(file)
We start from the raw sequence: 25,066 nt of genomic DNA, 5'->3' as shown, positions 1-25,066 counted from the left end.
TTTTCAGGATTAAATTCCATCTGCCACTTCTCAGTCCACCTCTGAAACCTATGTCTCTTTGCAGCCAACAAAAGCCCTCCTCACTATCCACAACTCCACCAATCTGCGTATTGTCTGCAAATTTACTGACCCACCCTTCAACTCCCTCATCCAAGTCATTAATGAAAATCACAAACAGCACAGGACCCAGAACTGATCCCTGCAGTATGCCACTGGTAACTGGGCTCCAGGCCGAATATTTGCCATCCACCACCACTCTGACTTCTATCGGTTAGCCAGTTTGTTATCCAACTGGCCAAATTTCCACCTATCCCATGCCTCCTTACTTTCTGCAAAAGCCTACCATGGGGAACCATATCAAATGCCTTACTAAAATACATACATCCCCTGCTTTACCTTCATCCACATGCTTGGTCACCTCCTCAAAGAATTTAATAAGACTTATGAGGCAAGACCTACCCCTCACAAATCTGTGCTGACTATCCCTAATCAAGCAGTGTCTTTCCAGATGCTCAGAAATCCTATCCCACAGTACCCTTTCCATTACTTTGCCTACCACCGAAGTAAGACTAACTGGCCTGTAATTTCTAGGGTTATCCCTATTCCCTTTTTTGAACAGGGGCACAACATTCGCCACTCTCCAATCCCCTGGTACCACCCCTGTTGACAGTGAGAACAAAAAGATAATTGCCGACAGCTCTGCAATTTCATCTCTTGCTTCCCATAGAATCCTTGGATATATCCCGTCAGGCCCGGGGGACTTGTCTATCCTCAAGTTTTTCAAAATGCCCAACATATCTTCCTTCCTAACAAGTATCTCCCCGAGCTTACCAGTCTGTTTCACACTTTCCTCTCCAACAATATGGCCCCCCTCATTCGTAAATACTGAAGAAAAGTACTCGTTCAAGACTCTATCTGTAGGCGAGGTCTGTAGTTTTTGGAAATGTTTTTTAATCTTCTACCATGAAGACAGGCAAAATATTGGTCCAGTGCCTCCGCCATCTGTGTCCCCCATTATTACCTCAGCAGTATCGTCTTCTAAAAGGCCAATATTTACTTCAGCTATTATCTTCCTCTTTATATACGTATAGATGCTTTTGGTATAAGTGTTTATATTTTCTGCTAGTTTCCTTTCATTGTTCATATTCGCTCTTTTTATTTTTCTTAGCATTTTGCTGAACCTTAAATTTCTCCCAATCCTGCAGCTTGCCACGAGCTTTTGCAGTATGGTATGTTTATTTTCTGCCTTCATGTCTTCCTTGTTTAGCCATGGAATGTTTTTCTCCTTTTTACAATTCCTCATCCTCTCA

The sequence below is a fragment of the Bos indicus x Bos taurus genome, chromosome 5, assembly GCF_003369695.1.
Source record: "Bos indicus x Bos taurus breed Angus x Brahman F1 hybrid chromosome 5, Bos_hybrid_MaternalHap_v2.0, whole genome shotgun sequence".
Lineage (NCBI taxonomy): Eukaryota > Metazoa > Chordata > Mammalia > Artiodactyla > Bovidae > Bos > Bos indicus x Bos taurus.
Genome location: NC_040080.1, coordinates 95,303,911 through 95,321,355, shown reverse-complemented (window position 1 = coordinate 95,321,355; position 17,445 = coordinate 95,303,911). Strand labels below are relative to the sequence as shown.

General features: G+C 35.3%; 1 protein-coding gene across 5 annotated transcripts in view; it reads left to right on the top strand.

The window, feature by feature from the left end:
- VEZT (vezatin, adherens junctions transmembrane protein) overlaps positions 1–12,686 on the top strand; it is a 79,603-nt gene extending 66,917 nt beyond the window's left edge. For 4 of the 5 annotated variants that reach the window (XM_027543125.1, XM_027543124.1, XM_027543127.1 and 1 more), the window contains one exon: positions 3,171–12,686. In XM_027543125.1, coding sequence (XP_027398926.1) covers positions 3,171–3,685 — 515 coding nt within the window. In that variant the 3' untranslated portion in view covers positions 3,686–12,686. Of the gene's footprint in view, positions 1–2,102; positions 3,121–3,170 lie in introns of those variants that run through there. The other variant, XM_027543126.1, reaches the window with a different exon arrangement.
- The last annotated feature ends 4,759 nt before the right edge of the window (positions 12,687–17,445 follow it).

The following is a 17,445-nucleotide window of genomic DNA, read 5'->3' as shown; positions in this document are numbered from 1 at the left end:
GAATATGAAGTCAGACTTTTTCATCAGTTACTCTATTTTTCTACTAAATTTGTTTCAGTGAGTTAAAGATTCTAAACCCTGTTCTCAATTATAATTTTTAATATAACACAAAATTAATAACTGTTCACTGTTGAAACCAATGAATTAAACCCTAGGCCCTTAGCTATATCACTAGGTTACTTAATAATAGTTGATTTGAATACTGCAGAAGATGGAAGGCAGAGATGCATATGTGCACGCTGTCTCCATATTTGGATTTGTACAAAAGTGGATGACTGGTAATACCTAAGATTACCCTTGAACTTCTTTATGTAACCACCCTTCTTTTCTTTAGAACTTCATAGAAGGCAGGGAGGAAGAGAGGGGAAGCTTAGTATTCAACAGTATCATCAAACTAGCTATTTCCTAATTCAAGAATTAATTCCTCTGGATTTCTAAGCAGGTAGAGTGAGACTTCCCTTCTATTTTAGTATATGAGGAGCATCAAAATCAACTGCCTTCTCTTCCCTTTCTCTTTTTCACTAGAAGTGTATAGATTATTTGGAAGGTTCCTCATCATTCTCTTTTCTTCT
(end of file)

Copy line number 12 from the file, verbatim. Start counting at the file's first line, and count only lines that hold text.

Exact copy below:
GAATATGAAGTCAGACTTTTTCATCAGTTACTCTATTTTTCTACTAAATTTGTTTCAGTGAGTTAAAGATTCTAAACCCTGTTCTCAATTATAATTTTTAATATAACACAAAATTAATAACTGTTCACTGTTGAAACCAATGAATTAAACCCTAGGCCCTTAGCTATATCACTAGGTTACTTAATAATAGTTGATTTGAATACTGCAGAAGATGGAAGGCAGAGATGCATATGTGCACGCTGTCTCCATATTTGGATTTGTACAAAAGTGGATGACTGGTAATACCTAAGATTACCCTTGAACTTCTTTATGTAACCACCCTTCTTTTCTTTAGAACTTCATAGAAGGCAGGGAGGAAGAGAGGGGAAGCTTAGTATTCAACAGTATCATCAAACTAGCTATTTCCTAATTCAAGAATTAATTCCTCTGGATTTCTAAGCAGGTAGAGTGAGACTTCCCTTCTATTTTAGTATATGAGGAGCATCAAAATCAACTGCCTTCTCTTCCCTTTCTCTTTTTCACTAGAAGTGTATAGATTATTTGGAAGGTTCCTCATCATTCTCTTTTCTTCT